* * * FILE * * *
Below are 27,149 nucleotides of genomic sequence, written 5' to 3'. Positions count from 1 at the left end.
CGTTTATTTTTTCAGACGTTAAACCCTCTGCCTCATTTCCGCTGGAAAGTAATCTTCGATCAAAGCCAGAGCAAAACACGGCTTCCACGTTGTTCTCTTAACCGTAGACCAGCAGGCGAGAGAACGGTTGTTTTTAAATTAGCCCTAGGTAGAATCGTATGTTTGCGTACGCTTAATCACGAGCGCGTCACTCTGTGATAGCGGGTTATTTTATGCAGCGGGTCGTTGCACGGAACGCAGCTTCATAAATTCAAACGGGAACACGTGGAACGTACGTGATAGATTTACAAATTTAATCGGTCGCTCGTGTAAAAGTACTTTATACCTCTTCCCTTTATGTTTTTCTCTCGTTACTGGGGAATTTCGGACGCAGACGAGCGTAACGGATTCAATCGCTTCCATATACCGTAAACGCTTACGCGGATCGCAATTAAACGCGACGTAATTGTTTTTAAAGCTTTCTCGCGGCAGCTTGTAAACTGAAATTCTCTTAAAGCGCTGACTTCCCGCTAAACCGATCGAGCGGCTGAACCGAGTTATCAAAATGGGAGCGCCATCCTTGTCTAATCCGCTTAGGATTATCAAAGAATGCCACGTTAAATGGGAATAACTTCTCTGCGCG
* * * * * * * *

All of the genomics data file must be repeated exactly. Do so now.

Below are 27,149 nucleotides of genomic sequence, written 5' to 3'. Positions count from 1 at the left end.
CGTTTATTTTTTCAGACGTTAAACCCTCTGCCTCATTTCCGCTGGAAAGTAATCTTCGATCAAAGCCAGAGCAAAACACGGCTTCCACGTTGTTCTCTTAACCGTAGACCAGCAGGCGAGAGAACGGTTGTTTTTAAATTAGCCCTAGGTAGAATCGTATGTTTGCGTACGCTTAATCACGAGCGCGTCACTCTGTGATAGCGGGTTATTTTATGCAGCGGGTCGTTGCACGGAACGCAGCTTCATAAATTCAAACGGGAACACGTGGAACGTACGTGATAGATTTACAAATTTAATCGGTCGCTCGTGTAAAAGTACTTTATACCTCTTCCCTTTATGTTTTTCTCTCGTTACTGGGGAATTTCGGACGCAGACGAGCGTAACGGATTCAATCGCTTCCATATACCGTAAACGCTTACGCGGATCGCAATTAAACGCGACGTAATTGTTTTTAAAGCTTTCTCGCGGCAGCTTGTAAACTGAAATTCTCTTAAAGCGCTGACTTCCCGCTAAACCGATCGAGCGGCTGAACCGAGTTATCAAAATGGGAGCGCCATCCTTGTCTAATCCGCTTAGGATTATCAAAGAATGCCACGTTAAATGGGAATAACTTCTCTGCGCG